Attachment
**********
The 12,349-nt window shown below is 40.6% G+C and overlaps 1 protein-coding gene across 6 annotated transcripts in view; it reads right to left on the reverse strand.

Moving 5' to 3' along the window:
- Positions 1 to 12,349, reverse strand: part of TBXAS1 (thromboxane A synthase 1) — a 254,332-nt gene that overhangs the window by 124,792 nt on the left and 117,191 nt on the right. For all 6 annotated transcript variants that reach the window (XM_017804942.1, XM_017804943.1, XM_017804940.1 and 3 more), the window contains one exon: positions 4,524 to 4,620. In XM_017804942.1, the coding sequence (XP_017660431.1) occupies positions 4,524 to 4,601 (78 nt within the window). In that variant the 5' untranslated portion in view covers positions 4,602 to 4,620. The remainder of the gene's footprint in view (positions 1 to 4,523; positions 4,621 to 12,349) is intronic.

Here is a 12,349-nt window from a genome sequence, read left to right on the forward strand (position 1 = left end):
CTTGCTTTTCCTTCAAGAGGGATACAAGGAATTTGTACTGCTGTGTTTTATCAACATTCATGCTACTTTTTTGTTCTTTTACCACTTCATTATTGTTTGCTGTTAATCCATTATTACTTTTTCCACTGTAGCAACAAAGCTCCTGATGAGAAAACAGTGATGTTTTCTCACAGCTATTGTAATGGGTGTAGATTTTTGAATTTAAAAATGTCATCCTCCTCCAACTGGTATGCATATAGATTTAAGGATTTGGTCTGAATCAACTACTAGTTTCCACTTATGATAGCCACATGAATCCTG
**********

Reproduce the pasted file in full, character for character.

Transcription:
The 12,349-nt window shown below is 40.6% G+C and overlaps 1 protein-coding gene across 6 annotated transcripts in view; it reads right to left on the reverse strand.

Moving 5' to 3' along the window:
- Positions 1 to 12,349, reverse strand: part of TBXAS1 (thromboxane A synthase 1) — a 254,332-nt gene that overhangs the window by 124,792 nt on the left and 117,191 nt on the right. For all 6 annotated transcript variants that reach the window (XM_017804942.1, XM_017804943.1, XM_017804940.1 and 3 more), the window contains one exon: positions 4,524 to 4,620. In XM_017804942.1, the coding sequence (XP_017660431.1) occupies positions 4,524 to 4,601 (78 nt within the window). In that variant the 5' untranslated portion in view covers positions 4,602 to 4,620. The remainder of the gene's footprint in view (positions 1 to 4,523; positions 4,621 to 12,349) is intronic.

Here is a 12,349-nt window from a genome sequence, read left to right on the forward strand (position 1 = left end):
CTTGCTTTTCCTTCAAGAGGGATACAAGGAATTTGTACTGCTGTGTTTTATCAACATTCATGCTACTTTTTTGTTCTTTTACCACTTCATTATTGTTTGCTGTTAATCCATTATTACTTTTTCCACTGTAGCAACAAAGCTCCTGATGAGAAAACAGTGATGTTTTCTCACAGCTATTGTAATGGGTGTAGATTTTTGAATTTAAAAATGTCATCCTCCTCCAACTGGTATGCATATAGATTTAAGGATTTGGTCTGAATCAACTACTAGTTTCCACTTATGATAGCCACATGAATCCTG